Three feelings that I don’t have words for

20.53, Tuesday 29 Sep 2020

It’s kinda ridiculous to attempt to use words to describe feelings that I don’t have words for, but let me circumscribe them, at least partially, and I’m curious to know whether I share these with anyone else, and what other people have called them.

Imagined vastness

When I’m reading a book, usually sci-fi, and the implied universe is very big, and described with detail so it feels real, but with gaps such that you mentally decide there must be more there with as much resolution, and so the result is much bigger than any book could really ever contain, there’s a joy of exploring that vast world that I wish would continue forever. I feel wide-eyed and absolutely content, and weirdly somehow outdoors.

Books that create this feeling for me are Anathem (Neal Stephenson), as I’m discovering by re-reading it at the moment, and (looking at my shelf) Stars In My Pocket Like Grains of Sand (Samuel Delaney). I’m sure there are more.

Stack overflow vertigo

When I’m programming and I’m many parentheses deep, I have a sense of precariousness. There’s a similar feeling when making a change that needs to touch many lines of the codebase simultaneously before it starts to work again – starting from the first change it feels like setting off on a tightrope, and reaching the final change feels like making back to safety. I often hold my breath. I am hyperaware of what’s around me in the code, and that focus pushes away all input from the real world.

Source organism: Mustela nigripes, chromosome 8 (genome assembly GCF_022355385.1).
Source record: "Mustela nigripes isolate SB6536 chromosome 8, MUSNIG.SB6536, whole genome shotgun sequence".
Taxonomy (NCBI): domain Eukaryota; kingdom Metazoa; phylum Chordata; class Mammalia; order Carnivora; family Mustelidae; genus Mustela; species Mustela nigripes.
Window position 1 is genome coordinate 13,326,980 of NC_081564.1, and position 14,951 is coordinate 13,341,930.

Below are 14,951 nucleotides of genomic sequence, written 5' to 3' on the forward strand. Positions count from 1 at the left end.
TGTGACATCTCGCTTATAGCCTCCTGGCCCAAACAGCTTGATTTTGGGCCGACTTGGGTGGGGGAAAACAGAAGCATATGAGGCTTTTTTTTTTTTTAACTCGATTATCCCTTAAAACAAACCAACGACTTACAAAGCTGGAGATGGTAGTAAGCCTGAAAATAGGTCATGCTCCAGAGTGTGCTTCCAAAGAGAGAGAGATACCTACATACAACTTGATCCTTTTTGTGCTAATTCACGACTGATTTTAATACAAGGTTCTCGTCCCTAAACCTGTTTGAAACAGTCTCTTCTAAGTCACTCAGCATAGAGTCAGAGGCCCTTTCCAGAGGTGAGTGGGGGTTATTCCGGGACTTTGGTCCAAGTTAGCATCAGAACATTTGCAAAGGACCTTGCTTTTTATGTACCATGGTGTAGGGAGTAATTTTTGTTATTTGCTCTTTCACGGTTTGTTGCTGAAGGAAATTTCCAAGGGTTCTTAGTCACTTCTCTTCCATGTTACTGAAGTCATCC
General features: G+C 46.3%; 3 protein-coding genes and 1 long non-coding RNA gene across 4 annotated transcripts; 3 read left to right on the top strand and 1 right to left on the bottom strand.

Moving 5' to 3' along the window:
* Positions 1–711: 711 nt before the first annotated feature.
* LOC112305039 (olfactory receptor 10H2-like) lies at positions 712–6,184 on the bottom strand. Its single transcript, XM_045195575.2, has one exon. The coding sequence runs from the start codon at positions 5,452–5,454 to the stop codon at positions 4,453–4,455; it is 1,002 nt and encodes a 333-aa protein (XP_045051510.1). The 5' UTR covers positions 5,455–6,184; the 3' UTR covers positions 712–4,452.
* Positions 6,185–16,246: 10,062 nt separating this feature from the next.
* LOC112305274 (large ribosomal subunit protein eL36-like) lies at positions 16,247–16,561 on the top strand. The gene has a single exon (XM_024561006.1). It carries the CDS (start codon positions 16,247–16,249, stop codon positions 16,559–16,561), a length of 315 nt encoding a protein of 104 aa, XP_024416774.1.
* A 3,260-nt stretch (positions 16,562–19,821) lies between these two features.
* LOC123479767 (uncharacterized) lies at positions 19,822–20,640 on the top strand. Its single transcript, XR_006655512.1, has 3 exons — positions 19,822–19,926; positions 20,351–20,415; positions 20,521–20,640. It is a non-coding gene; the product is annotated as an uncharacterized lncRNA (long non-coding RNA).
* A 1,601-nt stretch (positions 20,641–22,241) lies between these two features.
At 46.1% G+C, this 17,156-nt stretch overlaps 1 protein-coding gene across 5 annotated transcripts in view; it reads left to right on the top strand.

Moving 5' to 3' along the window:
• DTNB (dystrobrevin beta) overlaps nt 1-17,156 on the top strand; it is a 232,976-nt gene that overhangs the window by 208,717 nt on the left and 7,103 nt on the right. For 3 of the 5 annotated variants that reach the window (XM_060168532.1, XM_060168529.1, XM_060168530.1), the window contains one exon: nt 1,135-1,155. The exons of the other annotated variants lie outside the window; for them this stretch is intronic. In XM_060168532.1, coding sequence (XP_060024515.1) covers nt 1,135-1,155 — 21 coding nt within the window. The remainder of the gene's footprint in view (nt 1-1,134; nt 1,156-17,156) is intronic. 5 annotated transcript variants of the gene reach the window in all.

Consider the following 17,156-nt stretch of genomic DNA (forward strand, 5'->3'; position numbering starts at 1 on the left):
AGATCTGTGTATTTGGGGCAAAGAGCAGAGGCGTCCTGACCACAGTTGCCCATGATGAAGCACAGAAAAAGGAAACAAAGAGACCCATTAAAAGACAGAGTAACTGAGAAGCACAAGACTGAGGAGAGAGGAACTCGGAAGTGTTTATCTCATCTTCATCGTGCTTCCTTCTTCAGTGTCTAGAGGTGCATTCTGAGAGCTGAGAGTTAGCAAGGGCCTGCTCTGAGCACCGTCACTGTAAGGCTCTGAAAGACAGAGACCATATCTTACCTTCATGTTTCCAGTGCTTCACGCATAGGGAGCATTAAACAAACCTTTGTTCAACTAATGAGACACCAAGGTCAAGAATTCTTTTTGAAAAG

Atemporal hotel lobbies

I’m having the opportunity right now to encounter very many new ideas, for work, and I have a need to rapidly synthesise them and to come up with ways to share that synthesis – and ask more questions. I’m in pursuit.

It’s all consuming, and it can’t be hurried. The best way to do it, for me, is to sit with the raw ideas, mull them over, sketch them, write about them, sit some more, and so on…

And I’ve done that a lot in my life, mainly late in the evening, on my own, in hotel lobbies in cities that are not my home city, with the cold beer that you only get in hotel lobbies, and the music you only get in hotel lobbies, on the chairs you only get in hotel lobbies, brain exhausted but still chewing things over, turning things around and around, continuously but somehow leisurely. There is a pleasure in it.

And also:

I tweeted about a pecularity back in 2016:

every moment i’ve sat in a hotel lobby with a beer and my laptop is the same moment. for 13 years? time shrinks like a collapsed telescope

And previously back in March 2012: Hotel lobbies always feel the same to me. The exotic, and melancholy. Temporary homes. I like sitting in them.

Both of which get to the nub of this feeling:

The hotel lobby exists outside time. In that place, I’m 28, I’m 42, I’m all ages in-between. I feel like, sitting there in 2012, I could probably remember the future yesterday of 2016, but it didn’t feel special to do so, so I didn’t bother to think about it.

So there’s a mental place which has such a strong feeling associated with it that all other places are washed away, and all the instances of that time feel identical, past and future identical, outside time, and FOR SOME REASON I reach that mental place when I’m working in hotel lobbies, and it’s touched with a kind of nostalgia for the present, and gentle pleasure, and immortality, and I don’t know how to explain it better than that.

Loosely I would say that a feeling is

  • felt viscerally, that is it in the body
  • and it is accompanied by a bias on the trajectory of my thoughts.

For example, panic is a shortness of breath and a tightness in my mouth, and it biases my thinking towards the short term.

Contentment is a widening of the face and an ability to stay in the moment.

By this categorisation, the three descriptions above are all feelings. As fundamental as panic and contentment, or at the very least, on the same plane? Maybe.

Follow-up posts:

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